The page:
An obscure Vermont whistleblower case before the U.S. Supreme Court could do for healthcare providers what the American Hospital Association and other provider trade groups have so far failed to accomplish: It could get rid of the federal False Claims Act.
Since a 1986 amendment expanded the reach and financial incentives of the Civil War-era law, hospitals and other healthcare providers and organizations have faced more than 1,400 whistleblower suits and paid more than $1 billion in settlements.
Healthcare lawyers said the Supreme Court is unlikely to find the 136-year-old law unconstitutional but overturning it would greatly hinder government healthcare fraud enforcement.
Leonard Homer, a healthcare defense lawyer with the Baltimore office of Ober, Kaler, Grimes & Shriver, said throwing out the False Claims Act would relieve the healthcare industry of a tremendous financial burden.
"It would eliminate a dark cloud off the healthcare industry horizon. Right now there are so many opportunities for error within the complex billing systems of Medicare that there is great concern knowledgeable employees will seize upon every error of a repeat nature and sue," Homer said. "And if the Supreme Court holds that states cannot be sued under the False Claims Act, it would make a big difference to public hospitals and state academic medical centers, which would be protected from those suits."
Lawyers said the U.S. Justice Department, which prosecutes federal healthcare fraud, relies heavily on whistleblowers, known by the legal term "relators," for evidence, inside knowledge and case referrals. That could dry up if the highest court in the land overturns the 1863 law allowing private citizens to sue on behalf of the government.
On Nov. 29, the Supreme Court heard oral arguments in a nonhealthcare whistleblower lawsuit challenging the act. Lawyer Jonathan Stevens, who had been hired by Vermont's Agency of Natural Resources to oversee compliance with federal environmental grants, sued the state in 1995, charging it defrauded the federal government by inflating wages and salaries in grant programs.
The main issues at stake in the case-whether a state is protected from whistleblower lawsuits because of sovereign immunity and whether a state can be sued as a person under the act-had been scheduled to be discussed.
But in a surprising departure from tradition, the justices expanded a relatively narrow case to a major test case. The Supreme Court requested briefs from lawyers on an issue peripheral to that case but central to the False Claims Act: whether private citizens have standing to sue for the government.
In last week's oral arguments Justice Antonin Scalia appeared to lead the attack on the law, legal experts said. But the justices, who are expected to render a decision in the case before June 2000, appear deeply divided on the issue.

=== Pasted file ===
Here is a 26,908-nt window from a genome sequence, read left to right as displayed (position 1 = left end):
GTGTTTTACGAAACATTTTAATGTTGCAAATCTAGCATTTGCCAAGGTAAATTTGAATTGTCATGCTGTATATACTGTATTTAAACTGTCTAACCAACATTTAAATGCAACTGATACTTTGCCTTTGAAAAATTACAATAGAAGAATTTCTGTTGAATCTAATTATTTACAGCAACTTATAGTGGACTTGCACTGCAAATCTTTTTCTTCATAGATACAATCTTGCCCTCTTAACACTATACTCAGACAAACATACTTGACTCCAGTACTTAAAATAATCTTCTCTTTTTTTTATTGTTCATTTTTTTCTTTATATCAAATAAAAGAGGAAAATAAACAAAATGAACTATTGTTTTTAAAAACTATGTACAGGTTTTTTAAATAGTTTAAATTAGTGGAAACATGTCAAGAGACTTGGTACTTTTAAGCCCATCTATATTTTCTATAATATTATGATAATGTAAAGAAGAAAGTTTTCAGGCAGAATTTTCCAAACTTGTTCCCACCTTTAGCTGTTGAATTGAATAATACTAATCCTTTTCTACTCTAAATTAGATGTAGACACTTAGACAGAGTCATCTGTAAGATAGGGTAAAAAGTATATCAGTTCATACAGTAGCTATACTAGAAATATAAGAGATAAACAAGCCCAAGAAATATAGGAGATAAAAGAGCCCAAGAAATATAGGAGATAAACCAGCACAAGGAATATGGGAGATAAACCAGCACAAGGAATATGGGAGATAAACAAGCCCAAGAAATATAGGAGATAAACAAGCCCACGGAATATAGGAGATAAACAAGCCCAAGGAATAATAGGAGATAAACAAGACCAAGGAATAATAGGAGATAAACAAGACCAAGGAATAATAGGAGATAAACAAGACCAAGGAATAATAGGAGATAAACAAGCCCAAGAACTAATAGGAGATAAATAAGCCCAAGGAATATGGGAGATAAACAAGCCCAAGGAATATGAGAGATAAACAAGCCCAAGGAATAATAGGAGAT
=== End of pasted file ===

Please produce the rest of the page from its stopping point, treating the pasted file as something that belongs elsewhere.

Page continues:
Health lawyer Stuart Gerson, who headed civil litigation for the U.S. Justice Department and attended the hearing, said there's no apparent consensus among the justices.
"It's clear to me that when they got up there a majority of justices were looking for a way not to deal with this," said Gerson, who now practices in Washington at Epstein, Becker & Green. "It's a very difficult issue, and it can't be determined along normal conservative-liberal lines."
The AHA and the U.S. Chamber of Commerce jointly filed a friend of the court brief supporting the state and calling for the law to be overturned. It argued separation of powers issues but conceded that many of its members "are frequently subjected to litigation that private citizens bring against them under the False Claims Act."
San Francisco healthcare lawyer Stephen Meagher of Phillips & Cohen, said such a ruling could devastate government efforts to protect Medicare and Medicaid. Meagher said while the government could continue to pursue cases under the act, without the whistleblowers it would lack important allies and information.
Meagher represents two whistleblowers suing Columbia/HCA Healthcare Corp. and Quorum Health Group. "If the court finds this unconstitutional, it will drive a hole through the statute," he said. "It would be open season for fraud."
Sen. Charles Grassley (R-Iowa), one of the authors of the 1986 amendment to the False Claims Act, said that if the Supreme Court weakens or overturns the False Claims Act, "the winners will be those who would commit fraud. The losers will be the taxpayers."
Malcolm Sparrow, author of License To Steal: How Fraud Plagues America's Health System, said efforts like the AHA's brief imply that the healthcare industry opposes any government fraud-fighting efforts. "This is the latest attempt to gut one of the most effective weapons the government has to fight fraud," he said.